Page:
Within this context, however, I’ve learned that taking a step back helps in those moments. I’ve learned to see life as more of a marathon than a sprint. To be able to succeed, we have to plan better and allow for moments of recovery after expending energy.
Why do you think is it important to address issues like menstruation worldwide and publicly? How do you hope to have these issues be addressed?
As a delegate at the 22nd UN Youth Assembly this past August, I had the opportunity to participate in the YA Impact Challenge. This allowed me to pitch the idea for Behen in front of experienced entrepreneurs and hundreds of young change-makers from across the world.
After the final pitch competition, many young women told me that they felt a strong connection to my project because they’d faced similar issues in their home countries of Sierra Leone, South Africa and Nigeria. They want to help out with Behen’s operations and partner with us to expand the project because to them, Behen represents a revolution.
When I was announced as the winner of the competition, I realized that my project wasn’t just mine anymore'; I had the support of women from across the world. The spirit of a shared experience allowed us to understand that, if we hope to erase the stigma, we must talk about menstrual hygiene publicly.
And as my experience at the Youth Assembly proves, the best way to do this is by supporting, collaborating and cooperating with each other.
How can college women like you advocate for Sustainable Development Goals?
The biggest thing is to find out what’s most important to you. All of us have a story -- we’re passionate about solving different issues and problems. Find yours, and then get connected. Look up people who are doing things that inspire you and reach out to them. Get involved with local NGOs and organizations. If you can’t find something that speaks to your heart, set up your own organization! Help people in whatever way you can and, in turn, they will help you. Essentially, build a quality network and support system.
Above all, however, always believe in yourself. As young women, we often think that our work is too little to make a difference. And, although you might not eradicate poverty or solve world hunger overnight, every step you take and each life you impact does matter!
If you could change one thing about the world, what would it be?
I’d change the education system. To me, the high-school education system in many countries doesn’t serve the purpose of preparing young children for the workforce. I hope that in the future, we are able to create a holistic model of education that teaches the importance of technical skills as well as soft skills. In a rapidly changing environment with high-stress levels, we need a system that emphasizes the importance of learning to adapt and be mindful.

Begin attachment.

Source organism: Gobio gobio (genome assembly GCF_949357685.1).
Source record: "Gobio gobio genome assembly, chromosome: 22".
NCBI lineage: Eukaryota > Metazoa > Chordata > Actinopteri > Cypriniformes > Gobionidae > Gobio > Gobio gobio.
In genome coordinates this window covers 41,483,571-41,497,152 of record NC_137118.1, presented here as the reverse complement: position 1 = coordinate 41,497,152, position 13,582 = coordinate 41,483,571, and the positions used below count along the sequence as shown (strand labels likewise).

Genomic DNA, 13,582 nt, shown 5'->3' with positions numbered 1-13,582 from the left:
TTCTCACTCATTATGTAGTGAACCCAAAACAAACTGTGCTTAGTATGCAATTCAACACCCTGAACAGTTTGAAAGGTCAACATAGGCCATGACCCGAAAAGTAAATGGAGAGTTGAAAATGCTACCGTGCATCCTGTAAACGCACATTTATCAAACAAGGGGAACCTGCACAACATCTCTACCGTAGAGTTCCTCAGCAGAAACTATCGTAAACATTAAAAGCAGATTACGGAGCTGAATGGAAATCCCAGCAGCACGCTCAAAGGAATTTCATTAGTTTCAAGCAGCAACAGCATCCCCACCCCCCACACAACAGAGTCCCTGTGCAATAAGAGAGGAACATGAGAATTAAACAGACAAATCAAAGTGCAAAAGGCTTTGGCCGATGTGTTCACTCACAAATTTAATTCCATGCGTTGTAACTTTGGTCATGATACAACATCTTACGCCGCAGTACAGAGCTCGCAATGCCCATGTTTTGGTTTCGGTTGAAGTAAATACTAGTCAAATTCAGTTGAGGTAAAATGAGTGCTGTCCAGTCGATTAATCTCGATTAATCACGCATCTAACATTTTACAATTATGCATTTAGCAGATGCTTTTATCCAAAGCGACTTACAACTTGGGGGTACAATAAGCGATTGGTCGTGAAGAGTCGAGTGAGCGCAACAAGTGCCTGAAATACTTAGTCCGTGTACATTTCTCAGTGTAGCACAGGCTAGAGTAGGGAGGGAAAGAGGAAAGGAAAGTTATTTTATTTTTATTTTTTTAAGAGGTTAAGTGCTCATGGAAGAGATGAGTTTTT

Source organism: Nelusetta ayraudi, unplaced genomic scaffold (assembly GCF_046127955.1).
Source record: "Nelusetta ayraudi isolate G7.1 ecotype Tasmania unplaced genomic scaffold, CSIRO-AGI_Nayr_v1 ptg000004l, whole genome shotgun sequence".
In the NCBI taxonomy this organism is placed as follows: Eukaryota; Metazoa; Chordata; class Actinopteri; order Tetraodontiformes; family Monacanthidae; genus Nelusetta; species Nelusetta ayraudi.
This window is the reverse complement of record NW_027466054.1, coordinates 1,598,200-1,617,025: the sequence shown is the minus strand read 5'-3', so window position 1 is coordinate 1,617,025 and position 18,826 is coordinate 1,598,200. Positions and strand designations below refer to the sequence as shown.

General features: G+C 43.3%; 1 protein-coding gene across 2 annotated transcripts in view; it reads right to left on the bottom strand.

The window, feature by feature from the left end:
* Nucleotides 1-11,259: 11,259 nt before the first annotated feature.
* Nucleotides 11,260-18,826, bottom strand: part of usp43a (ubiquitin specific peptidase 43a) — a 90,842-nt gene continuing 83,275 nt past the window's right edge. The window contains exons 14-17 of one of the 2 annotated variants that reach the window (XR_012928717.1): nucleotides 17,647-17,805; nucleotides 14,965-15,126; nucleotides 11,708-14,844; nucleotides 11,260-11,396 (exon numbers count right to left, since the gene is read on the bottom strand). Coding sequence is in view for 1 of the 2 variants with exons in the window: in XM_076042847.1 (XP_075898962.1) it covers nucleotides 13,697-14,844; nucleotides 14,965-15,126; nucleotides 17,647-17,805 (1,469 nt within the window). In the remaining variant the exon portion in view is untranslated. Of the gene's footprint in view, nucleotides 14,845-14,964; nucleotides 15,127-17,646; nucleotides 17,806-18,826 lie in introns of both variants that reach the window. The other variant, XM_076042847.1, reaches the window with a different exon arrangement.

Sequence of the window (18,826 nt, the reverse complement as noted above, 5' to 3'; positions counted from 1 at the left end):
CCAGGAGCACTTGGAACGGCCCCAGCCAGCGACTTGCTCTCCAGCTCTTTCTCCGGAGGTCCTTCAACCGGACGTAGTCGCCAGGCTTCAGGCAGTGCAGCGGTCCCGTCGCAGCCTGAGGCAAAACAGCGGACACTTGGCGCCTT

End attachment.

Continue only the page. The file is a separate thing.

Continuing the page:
Who has been a role model to you in your life and inspired you in your work up until now?
My parents. They’re my biggest cheerleaders, and although they might not realize it, I’m immensely inspired by them. Over the course of my life, I’ve watched them set up multiple businesses, battle health issues, stand by each other during tough times, fail and succeed, but in every situation, they’ve always helped other people.
From them, I’ve learned to have difficult conversations and stand back up every time I fall. I’ve learned to give my best to everything that I do. And (we often joke about this at home) I’ve also learned that a good cup of tea can solve almost any problem.
How would you describe yourself in five words?
I see myself as an enthusiastic and curious learner because I’m not afraid of failure. As a leader and teammate, I’ve developed the ability to be empathetic and inclusive in my interactions with others. Within this context, I’m a listener, a motivator, and an innovator.
Elizabeth is a second year student at Durham University, studying Sociology and Anthropology. She is currently a News x Social Media Intern at HC headquarters in Boston and has been involved in the Durham University chapter of Her Campus since January 2018.